I picked this book up on a whim, hoping it would prove to my kids that putting your elbows on the table qualifies as poor table manners (check out the book to find the answer). This is a very quick read full of practical and relevent advice, dished out in a fun and amusing way. A great read for anyone who needs a refresher on everyday or business etiquette. Check our catalog.
Tanya H., Reference
I chose to read this book to see if I could get a better understanding of what being transgender means. It’s written by a teen transgender girl. Jazz was born a boy but knew from a very early age that she wanted to be a girl. Her parents allowed her to live as a girl beginning around age 4. This book tells the story of her life from infancy to about 15. It was interesting insight into the world of transgender people. The writing was so-so but it did hold my interest all the way through the book. Check our catalog
Laura G., Youth Services
Are you looking for ways to save money? Then check out this book! It is filled with 150 tips on how you can save money on all sorts of things; like which credit card to use, how to lower your cable bill, how to save money when traveling and how to cash those old savings bonds that you don't have the certificate for anymore. I really enjoyed the different websites Pogue suggest you check out for further savings. All in all, a great little book I'm sure you'll find something you can use in. Check it out today!
Jan H., Technical Services
Cindy A., Circ.
I usually enjoy books by Russell Freedman and this one caught my eye. I was a child during the time of the Vietnam War: old enough to be aware of it, but too young to understand any of the politics behind it. The author did a great job of explaining the history of Vietnam and things that led up to the U.S. war in the country. Facts were presented in a clear and very readable manner. I learned a lot!
Laura G., Youth Services
The book is about "A Man, A Dog, and Their Incredible True Story of Friendship and Survival in WWII." The smarts and instincts of the dog, Judy, are amazing given the circumstances she was in. If you enjoy WWII books and/or dog stories, this is a book worth reading. The book is well written and is a quick read.
Jeremy E., Administration
Volume 1: Extraordinary People and Fascinating Places
Are you a Potterhead of the first order? Did you come to our library’s Harry Potter Day this past Saturday, November 12, 2016? Are you ready to see more of J.K. Rowling’s Wizarding World in the upcoming new film, Fantastic Beasts and Where to Find Them, opening this Friday? Then this book is for you!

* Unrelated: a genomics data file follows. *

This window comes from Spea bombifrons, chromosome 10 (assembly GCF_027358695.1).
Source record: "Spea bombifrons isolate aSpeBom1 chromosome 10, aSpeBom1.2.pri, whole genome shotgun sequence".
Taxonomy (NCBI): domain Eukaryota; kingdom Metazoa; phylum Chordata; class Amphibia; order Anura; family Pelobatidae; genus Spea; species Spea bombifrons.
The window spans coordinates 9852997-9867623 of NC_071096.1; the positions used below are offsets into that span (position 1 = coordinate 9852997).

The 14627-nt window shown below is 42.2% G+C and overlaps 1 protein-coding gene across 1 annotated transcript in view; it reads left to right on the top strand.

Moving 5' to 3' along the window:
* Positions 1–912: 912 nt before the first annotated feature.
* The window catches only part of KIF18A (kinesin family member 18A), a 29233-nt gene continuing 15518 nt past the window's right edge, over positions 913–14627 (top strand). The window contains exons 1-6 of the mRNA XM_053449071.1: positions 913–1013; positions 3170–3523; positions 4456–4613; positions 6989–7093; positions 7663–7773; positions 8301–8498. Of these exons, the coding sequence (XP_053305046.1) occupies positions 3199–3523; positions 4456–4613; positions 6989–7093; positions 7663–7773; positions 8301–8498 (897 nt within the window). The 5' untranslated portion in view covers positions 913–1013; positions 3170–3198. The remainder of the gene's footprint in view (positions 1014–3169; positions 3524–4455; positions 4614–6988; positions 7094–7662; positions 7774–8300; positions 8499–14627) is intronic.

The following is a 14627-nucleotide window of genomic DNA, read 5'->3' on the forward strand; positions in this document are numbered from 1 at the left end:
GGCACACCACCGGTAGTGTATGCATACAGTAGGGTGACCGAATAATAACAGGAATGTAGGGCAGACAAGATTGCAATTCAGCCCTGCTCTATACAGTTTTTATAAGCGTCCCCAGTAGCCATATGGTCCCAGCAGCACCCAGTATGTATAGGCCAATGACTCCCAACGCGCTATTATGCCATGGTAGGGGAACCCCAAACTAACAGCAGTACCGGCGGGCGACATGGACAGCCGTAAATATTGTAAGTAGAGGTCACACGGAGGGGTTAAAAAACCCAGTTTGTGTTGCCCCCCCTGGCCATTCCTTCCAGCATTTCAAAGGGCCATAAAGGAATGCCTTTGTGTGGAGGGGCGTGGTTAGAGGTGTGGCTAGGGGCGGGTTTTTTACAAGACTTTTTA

In it, you'll get brief, fun look at the production of the movies Fantastic Beasts and Where to Find Them and the Harry Potter films full of tidbits about set design, costume design, art design, and other behind-the-scenes info with lots of full-color photos and illustrations. A quick read recommended for fans of the Harry Potter films and his magical world.
Brandi T., Reference
Don’t let the title discourage you! I picked up this book when it first arrived, curious about the phrase “tiger mom”, quickly thumbed through the pages and decided this was information worth reading. I currently have school aged kids and I was specifically drawn to the information related to the educational approach between Eastern and Western cultures.
I was quite amazed at the differences between the education that students receive here, in the Eastern hemisphere, and the education that students receive in the Western hemisphere. She spends the first few chapters discussing math and reading and answering questions such as, why is math more popular in Asia, and why are so many books for children and teens being published in the U.S.?
After reading this book, it was clear each culture has vastly different strengths and weaknesses. I appreciated the tips and resources she provided to help find the balance between the two cultures and find an educational style that works best for your child. I have certainly taken some interesting ideas from reading this book.
Tanya H., Reference
How a Show about Nothing Changed Everything
As an avid fan of Seinfeld, I was happy to discover this book. It is a detailed accounting of the creation of the show, as well as a behind-the-scenes story of the making of it. Jerry Seinfeld and Larry David went out for coffee and dreamed up the show, not really thinking that it would get very far. An NBC executive took a chance and ordered up four whole episodes to be broadcast in the summer of 1989 when not many people were watching anyway. It didn’t have a lot of viewers, but the critics liked it, so they ordered another half season to start in January the following year. It built from there, with more and more people watching “a show about nothing,” which was really about everything. Seinfeld and David drew stories from their everyday lives, mundane events that were made watchable because of the universal themes that everyone could relate to, such as waiting forever for a table at a restaurant, picking up dry cleaning, or returning an overdue library book--all the myriad boring details of life. The writers were instructed to write stories based on actual events in their lives, not to write like a normal sitcom. They would only be on staff for a year or two, because they would run out of material! All in all, a good read about a show that still resonates because of the timeless quality of the stories, and the great ensemble acting of Jerry, George, Elaine, and Kramer.
Pat P., Technical Services